“Our official concert, our spring concert,” Benoit says, “is on May 14, Mother’s Day, at the James Armstrong Theater. It’s kind of a retrospective, we’re going back to some of the classics,” audience favorites over the years. In addition to Leonard Bernstein’s “Candide” overture, and Aaron Copland’s “Hoe Down,” plus work by Ravel and Beethoven, Benoit will debut “Remembrance,” a piece he wrote for violin, as well as another composition of his called “Native Californian.”
In the meantime, Benoit is flush with new ideas.
“Since I had all this free time to be at home, I’m working on a cello concerto. It’s going to be in three movements; I’ve got a pretty good draft on the first and am getting started on the second. There’s no time limit; I just want to write something really beautiful.”
He’s mulling over another album, maybe elaborating on the big band themes he employed on his last CD, “Rendezvous at Midnight.” And that’s not all.
“Well, my agent called, and I guess the world has not forgotten about me, so I’m going to start doing some touring again. We’re going to go to Hawaii and New York and the Midwest, starting in May.”
It’s as if Benoit was given a big energy pill in addition to a new kidney.
Benoit will be 70 this summer. That’s still young, or young enough, for a strong second-half showing. Sure, Schubert and Mozart died when they were just kids, but Verdi, Sibelius, and Richard Strauss all lived productively deep into their 80s. As Saul Bellow once told Herbert Gold, “Don’t count any writer out while he’s still alive.” Sometimes one’s greatest adversary isn’t old age so much as it’s the unwillingness to risk failure.
At the moment, Benoit’s legacy is his jazz and movie score compositions. In addition to his 40-plus albums, he has composed scores for dozens of film and television scores, including “The Stars fell on Henrietta,” produced by Clint Eastwood; “The Christmas Tree,” produced by Sally Field; “The Peanuts Movie;”and the “Peanuts TV specials.”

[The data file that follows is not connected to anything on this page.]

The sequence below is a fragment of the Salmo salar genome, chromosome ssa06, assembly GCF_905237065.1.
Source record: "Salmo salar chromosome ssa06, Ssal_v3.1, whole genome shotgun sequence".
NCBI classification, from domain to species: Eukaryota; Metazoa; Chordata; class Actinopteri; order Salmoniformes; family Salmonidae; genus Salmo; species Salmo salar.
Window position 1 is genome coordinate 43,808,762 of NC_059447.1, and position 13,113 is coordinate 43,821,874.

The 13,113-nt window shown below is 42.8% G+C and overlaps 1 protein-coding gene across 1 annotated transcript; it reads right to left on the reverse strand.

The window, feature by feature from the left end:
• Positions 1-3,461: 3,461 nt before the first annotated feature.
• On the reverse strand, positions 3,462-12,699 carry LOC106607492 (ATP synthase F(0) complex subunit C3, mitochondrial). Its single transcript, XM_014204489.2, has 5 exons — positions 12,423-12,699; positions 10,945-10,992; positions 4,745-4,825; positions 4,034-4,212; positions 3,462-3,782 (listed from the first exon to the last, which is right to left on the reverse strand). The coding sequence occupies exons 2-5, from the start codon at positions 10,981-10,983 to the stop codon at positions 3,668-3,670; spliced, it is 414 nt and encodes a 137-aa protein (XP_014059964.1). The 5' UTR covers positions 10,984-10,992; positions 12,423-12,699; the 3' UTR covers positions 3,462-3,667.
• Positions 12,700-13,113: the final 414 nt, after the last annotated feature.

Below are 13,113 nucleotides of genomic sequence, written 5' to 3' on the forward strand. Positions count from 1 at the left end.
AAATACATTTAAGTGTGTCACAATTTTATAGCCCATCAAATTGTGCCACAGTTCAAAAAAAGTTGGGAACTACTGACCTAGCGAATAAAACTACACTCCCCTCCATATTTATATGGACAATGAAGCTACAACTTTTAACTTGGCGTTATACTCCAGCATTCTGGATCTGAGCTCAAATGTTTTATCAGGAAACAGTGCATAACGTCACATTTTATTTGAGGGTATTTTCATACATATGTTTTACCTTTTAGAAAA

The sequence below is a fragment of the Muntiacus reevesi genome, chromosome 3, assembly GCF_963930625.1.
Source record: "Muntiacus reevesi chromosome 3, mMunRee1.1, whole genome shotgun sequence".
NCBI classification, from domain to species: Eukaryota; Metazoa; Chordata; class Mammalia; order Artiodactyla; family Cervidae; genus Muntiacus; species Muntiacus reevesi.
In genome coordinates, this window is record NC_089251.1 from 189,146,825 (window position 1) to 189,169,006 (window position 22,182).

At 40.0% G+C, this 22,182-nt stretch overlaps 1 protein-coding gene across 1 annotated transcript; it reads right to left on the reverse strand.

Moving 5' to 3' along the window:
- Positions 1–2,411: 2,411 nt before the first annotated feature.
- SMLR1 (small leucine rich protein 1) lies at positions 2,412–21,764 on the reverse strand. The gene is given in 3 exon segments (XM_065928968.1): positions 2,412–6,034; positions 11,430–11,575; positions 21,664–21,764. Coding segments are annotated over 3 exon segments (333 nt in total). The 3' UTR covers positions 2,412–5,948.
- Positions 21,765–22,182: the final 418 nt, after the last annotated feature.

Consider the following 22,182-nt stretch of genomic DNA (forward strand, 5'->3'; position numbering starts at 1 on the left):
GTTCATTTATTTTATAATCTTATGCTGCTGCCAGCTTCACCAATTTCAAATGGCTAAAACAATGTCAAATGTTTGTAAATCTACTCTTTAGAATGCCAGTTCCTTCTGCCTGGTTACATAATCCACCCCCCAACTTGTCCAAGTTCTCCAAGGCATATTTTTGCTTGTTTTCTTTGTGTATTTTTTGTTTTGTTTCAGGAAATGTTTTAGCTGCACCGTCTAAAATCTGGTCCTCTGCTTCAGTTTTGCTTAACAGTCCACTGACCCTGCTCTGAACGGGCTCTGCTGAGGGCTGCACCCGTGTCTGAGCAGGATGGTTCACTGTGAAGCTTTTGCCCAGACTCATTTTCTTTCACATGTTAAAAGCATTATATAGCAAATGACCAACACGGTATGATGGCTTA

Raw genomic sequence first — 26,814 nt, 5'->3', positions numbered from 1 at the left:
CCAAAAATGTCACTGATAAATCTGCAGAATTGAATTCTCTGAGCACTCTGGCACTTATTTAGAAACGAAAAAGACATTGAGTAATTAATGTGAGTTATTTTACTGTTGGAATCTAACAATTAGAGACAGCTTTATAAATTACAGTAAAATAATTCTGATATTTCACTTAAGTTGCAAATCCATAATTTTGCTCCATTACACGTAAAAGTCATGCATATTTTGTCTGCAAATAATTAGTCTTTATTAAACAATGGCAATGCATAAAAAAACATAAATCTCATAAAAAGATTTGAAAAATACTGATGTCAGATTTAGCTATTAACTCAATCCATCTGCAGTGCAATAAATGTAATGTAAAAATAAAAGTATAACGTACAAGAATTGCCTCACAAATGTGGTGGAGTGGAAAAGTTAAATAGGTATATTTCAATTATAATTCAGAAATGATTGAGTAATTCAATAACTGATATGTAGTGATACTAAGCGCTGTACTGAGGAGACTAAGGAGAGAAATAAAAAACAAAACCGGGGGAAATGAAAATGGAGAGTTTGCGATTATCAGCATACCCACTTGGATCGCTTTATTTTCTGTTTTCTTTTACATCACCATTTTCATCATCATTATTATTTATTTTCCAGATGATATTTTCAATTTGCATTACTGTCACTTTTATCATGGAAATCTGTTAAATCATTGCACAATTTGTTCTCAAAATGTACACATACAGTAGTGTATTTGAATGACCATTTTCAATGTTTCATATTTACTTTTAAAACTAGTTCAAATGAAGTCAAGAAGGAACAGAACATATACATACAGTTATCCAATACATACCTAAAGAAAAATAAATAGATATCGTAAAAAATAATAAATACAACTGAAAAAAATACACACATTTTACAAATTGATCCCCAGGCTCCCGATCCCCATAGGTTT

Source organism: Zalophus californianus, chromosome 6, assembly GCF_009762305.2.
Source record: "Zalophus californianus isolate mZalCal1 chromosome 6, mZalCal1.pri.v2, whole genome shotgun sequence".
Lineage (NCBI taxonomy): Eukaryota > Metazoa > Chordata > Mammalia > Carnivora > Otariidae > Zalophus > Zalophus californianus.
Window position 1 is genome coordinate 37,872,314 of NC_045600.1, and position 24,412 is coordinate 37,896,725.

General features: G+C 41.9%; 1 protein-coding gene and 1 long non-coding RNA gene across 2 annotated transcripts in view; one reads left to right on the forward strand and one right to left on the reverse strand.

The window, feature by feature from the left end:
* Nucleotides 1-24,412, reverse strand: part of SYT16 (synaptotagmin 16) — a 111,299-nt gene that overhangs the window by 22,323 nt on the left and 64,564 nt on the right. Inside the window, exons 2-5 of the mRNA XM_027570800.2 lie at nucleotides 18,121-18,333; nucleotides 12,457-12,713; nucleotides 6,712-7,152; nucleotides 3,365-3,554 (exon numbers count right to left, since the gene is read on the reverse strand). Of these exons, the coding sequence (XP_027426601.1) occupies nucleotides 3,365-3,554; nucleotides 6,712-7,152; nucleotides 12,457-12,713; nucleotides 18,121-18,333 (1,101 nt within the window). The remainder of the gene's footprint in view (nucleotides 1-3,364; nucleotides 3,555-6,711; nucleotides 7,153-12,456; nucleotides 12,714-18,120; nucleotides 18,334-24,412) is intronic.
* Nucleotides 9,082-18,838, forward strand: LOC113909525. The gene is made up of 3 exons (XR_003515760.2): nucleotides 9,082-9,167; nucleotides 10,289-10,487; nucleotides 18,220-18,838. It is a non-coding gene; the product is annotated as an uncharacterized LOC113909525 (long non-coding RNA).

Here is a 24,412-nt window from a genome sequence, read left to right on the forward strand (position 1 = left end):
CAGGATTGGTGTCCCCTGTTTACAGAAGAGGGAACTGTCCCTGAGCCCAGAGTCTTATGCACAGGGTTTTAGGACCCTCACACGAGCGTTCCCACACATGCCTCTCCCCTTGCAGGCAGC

Will he be remembered and played a generation or two hence? But chances may be greater that posterity awaits him in the field of classical or rather orchestral music.
He’s been the music director and chief conductor of the Asia America Youth Symphony for a dozen years, and has played or conducted in numerous venues, including Disney Hall where he led a performance of Beethoven’s “Ninth Symphony.”
He has served as conductor with a wide range of symphonies, including the Los Angeles Philharmonic, San Francisco Symphony, Atlanta Symphony, Dresden Philharmonic, London Symphony, and the Nuremberg Symphony.“One of my dreams would be to take a year off,” Benoit says, “which I’ve never done, and it’s been pretty much just doing gigs since I was 18. And all of a sudden I’m almost 70, and still doing gigs.” It isn’t that he doesn’t enjoy performing, it’s just that a lengthy retreat, a sabbatical, or what have you, would be a rejuvenating balm and, need it be said, could possibly give him the breathing room required for a larger-scaled work, one on which, who knows, he might even stake his reputation.
“ I feel like I’m doing some of my best work now as I’ve gotten older and a little smarter about things. When you’re young you think you know it all, then you realize the adage ‘the more you know the more you realize you don’t know.’ Yup, that’s true,” and he laughs. ER